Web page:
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Plast Reconstr Surg. 2009 Aug;124(2):540-50. doi: 10.1097/PRS.0b013e3181addb33.

Ultrasound assessment of deep tissue injury in pressure ulcers: possible prediction of pressure ulcer progression.

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  • 1Departments of Plastic Surgery, University of Tokyo Graduate School of Medicine, Tokyo, Japan.

Abstract

BACKGROUND:

The concept of deep tissue injury under intact skin helps us understand the pathogenesis of pressure ulcers, but the best method for detecting and evaluating deep tissue injury remains to be established.

METHODS:

Intermediate-frequency (10-MHz) ultrasonography was performed to evaluate deep tissue injury. The authors analyzed 12 patients (nine male patients and three female patients aged 16 to 92 years) who showed deep tissue injury-related abnormal findings on ultrasonography at the first examination and were followed up until the pressure ulcer reached a final stage.

RESULTS:

The stage of ulcer worsened in six of 12 cases compared with baseline, and healed in the remaining six patients. The authors recognized four types of abnormal signs unique to deep tissue damage in ultrasonography: unclear layered structure, hypoechoic lesion, discontinuous fascia, and heterogeneous hypoechoic area. Unclear layered structure, hypoechoic lesion, discontinuous fascia, and heterogeneous hypoechoic area were detected at the first examination in 12, 10, seven, and five patients, respectively. Unclear layered structure and hypoechoic lesion were more commonly seen in pressure ulcers in deep tissue injury than the other features, but the follow-up study suggested that discontinuous fascia and heterogeneous hypoechoic area are more reliable predictors of future progression of pressure ulcers.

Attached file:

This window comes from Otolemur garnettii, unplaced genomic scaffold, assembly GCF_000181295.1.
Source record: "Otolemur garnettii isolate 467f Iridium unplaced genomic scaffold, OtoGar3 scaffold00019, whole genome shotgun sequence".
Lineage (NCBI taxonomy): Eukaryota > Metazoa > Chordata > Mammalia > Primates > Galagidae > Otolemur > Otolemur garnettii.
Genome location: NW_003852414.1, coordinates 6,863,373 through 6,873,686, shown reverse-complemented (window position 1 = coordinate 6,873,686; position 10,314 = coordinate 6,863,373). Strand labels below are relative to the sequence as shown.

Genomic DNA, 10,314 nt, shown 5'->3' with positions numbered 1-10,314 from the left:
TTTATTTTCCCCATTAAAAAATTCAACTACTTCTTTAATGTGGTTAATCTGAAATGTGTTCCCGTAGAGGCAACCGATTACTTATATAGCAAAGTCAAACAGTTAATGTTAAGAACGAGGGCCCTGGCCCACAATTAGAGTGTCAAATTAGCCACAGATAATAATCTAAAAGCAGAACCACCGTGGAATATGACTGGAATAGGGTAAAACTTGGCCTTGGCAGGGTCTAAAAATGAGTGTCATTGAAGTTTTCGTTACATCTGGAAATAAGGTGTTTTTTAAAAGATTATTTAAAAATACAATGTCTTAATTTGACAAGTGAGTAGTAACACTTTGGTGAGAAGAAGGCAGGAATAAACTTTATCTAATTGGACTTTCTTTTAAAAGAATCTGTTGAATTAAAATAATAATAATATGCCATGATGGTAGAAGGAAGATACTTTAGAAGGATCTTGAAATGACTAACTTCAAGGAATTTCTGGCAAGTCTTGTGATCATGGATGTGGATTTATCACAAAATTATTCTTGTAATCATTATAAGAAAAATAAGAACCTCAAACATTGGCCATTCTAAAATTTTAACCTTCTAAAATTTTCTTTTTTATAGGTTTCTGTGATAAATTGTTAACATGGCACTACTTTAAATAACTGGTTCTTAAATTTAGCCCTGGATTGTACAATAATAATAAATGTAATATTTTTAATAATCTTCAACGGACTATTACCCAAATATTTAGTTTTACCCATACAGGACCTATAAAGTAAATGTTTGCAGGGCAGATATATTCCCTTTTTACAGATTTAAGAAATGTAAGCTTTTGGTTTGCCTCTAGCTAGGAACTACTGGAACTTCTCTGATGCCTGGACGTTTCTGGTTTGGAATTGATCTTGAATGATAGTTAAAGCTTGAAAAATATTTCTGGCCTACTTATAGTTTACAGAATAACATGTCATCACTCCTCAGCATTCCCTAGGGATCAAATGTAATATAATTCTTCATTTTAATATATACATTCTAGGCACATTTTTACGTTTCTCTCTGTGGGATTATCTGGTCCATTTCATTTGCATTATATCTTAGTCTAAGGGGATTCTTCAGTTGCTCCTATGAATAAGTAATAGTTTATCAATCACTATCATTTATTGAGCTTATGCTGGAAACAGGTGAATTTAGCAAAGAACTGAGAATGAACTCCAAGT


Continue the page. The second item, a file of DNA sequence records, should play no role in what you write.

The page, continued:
CONCLUSIONS:

The use of intermediate-frequency ultrasound reliably identified deep tissue injury and was believed to contribute to prevention and treatment of pressure-related ulcers. The results suggest that specific ultrasonographic characteristics may predict which pressure ulcers will progress.

PMID:
19644272
[PubMed - indexed for MEDLINE]
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